A dramatic call for reform from China this week, which was fascinating not necessarily so much for the message, but for the way it was delivered.
For centuries China has had the hukou system, under which citizens are legally obliged to register their residency in a certain location. In 1958, the government started to use the system to control the movement of people between rural and urban areas, meaning that in recent years many of the millions of migrant workers heading to big cities have been unable to access key government services as they were still registered with their hometowns.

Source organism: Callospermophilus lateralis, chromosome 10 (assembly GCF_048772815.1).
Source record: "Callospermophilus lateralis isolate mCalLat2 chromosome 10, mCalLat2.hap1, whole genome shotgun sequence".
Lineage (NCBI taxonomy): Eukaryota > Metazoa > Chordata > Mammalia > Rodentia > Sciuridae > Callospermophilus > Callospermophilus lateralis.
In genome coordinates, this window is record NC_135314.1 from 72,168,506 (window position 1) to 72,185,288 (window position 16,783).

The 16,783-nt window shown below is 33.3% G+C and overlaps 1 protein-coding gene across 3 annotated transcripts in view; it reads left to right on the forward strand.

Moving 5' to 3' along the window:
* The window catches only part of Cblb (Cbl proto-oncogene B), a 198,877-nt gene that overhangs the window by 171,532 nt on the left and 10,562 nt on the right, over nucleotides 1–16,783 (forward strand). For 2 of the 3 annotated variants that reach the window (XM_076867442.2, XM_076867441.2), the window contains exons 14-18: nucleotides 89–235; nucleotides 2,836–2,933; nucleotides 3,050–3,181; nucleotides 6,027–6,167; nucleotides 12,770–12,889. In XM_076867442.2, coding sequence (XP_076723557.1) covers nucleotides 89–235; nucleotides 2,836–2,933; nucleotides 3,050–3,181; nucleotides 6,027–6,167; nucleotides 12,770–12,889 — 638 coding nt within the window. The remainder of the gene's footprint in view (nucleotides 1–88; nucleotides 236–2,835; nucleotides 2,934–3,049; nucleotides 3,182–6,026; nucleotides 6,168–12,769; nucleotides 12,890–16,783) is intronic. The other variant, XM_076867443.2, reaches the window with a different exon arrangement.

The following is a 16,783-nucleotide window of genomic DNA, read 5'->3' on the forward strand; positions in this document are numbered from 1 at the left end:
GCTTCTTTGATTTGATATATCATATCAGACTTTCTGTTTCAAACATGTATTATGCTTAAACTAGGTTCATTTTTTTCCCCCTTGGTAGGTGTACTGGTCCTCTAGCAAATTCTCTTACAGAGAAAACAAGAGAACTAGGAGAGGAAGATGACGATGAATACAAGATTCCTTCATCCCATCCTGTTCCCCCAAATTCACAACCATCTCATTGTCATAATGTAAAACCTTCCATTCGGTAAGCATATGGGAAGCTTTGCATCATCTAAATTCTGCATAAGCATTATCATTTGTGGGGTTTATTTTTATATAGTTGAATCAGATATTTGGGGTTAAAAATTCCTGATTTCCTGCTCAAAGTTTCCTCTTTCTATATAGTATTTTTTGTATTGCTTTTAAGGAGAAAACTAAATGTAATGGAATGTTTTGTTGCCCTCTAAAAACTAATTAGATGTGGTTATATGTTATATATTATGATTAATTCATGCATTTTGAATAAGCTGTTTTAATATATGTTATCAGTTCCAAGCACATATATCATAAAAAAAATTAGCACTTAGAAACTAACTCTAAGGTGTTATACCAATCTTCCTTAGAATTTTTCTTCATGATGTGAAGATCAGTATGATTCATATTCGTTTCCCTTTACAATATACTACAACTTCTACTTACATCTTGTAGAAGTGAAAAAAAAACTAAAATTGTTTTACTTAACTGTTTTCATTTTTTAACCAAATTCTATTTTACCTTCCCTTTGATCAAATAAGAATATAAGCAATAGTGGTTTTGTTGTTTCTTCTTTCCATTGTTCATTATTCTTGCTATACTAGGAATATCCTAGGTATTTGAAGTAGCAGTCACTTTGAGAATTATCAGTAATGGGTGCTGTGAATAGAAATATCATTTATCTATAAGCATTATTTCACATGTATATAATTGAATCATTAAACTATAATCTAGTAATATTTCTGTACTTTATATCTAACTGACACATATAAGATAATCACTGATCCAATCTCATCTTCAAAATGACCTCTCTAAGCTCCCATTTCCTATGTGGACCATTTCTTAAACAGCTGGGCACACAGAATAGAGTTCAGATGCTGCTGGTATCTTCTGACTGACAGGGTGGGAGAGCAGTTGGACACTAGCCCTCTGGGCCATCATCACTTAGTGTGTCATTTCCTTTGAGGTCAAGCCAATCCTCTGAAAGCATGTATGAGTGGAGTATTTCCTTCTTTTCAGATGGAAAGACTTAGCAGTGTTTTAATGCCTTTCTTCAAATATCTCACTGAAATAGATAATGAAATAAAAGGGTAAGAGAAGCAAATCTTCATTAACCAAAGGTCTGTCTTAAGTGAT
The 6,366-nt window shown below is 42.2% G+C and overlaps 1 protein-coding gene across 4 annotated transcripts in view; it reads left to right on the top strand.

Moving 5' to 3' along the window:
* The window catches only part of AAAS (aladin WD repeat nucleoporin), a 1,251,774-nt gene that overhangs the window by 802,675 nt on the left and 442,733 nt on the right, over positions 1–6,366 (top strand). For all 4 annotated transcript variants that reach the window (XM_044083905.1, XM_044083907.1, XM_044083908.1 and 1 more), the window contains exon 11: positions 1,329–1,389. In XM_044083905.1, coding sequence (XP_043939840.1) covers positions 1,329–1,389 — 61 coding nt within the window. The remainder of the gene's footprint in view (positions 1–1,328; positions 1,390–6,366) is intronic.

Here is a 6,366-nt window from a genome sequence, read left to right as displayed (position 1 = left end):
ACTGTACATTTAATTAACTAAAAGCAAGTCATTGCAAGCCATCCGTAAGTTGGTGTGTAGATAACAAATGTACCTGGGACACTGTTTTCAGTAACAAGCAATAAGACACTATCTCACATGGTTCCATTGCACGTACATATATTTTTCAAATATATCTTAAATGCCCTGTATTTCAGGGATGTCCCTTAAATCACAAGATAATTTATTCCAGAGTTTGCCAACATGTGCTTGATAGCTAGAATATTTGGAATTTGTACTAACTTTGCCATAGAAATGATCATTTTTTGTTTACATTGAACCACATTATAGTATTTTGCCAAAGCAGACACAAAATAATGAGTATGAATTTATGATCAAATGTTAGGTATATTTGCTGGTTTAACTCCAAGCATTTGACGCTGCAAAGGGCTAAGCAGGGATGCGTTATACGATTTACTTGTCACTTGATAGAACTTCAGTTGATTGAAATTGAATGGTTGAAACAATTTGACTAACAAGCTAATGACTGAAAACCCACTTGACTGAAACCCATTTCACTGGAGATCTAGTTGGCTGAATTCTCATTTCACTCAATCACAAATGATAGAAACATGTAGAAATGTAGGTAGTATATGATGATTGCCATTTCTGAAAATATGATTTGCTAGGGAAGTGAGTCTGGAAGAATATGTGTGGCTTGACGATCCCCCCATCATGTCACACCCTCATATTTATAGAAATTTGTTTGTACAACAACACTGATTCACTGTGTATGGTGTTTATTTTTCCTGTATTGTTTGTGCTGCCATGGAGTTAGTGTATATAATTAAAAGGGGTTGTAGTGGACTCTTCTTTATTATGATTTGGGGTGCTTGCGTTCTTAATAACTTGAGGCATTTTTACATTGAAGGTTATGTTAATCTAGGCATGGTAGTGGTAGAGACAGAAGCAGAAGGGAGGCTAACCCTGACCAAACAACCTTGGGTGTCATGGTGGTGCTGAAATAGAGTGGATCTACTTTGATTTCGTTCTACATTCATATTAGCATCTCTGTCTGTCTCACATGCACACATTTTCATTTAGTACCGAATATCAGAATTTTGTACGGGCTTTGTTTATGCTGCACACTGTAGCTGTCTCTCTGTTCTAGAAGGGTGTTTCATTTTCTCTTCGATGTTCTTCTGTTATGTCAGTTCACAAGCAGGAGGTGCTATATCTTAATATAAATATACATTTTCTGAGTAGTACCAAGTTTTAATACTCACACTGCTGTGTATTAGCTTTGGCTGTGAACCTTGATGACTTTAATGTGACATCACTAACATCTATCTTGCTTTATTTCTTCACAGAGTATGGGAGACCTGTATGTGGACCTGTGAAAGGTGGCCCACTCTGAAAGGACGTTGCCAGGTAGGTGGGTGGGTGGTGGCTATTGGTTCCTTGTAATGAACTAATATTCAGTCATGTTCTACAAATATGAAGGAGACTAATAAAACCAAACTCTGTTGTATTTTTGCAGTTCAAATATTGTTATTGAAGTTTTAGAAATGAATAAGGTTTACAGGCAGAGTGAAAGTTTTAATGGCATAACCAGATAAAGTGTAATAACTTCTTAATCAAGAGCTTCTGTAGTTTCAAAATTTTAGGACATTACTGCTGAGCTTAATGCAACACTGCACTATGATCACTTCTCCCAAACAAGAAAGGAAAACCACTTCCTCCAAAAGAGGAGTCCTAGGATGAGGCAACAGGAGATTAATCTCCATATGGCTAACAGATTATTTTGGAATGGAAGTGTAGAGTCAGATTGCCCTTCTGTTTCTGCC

The fact that some people are speaking out against such an outdated and discriminatory system is perhaps no surprise, and even Premier Wen Jiabao felt compelled in an internet chat session with Chinese citizens to state the government is trying to speed up reform of the system.
But what was most interesting is where the loudest voice of criticism has come from this time–through a co-ordinated editorial published in more than a dozen Chinese newspapers. The editorial, which ran Monday, called freedom of movement a ‘human right.’
Coming at the start of a week in which the National people’s Congress–the nation’s biggest political meeting–begins, it is perhaps inevitable that the editorial and links quickly ‘disappeared’ from websites. But the fact that this happened at all, and just before such a key political event, is a notable (and welcome) step.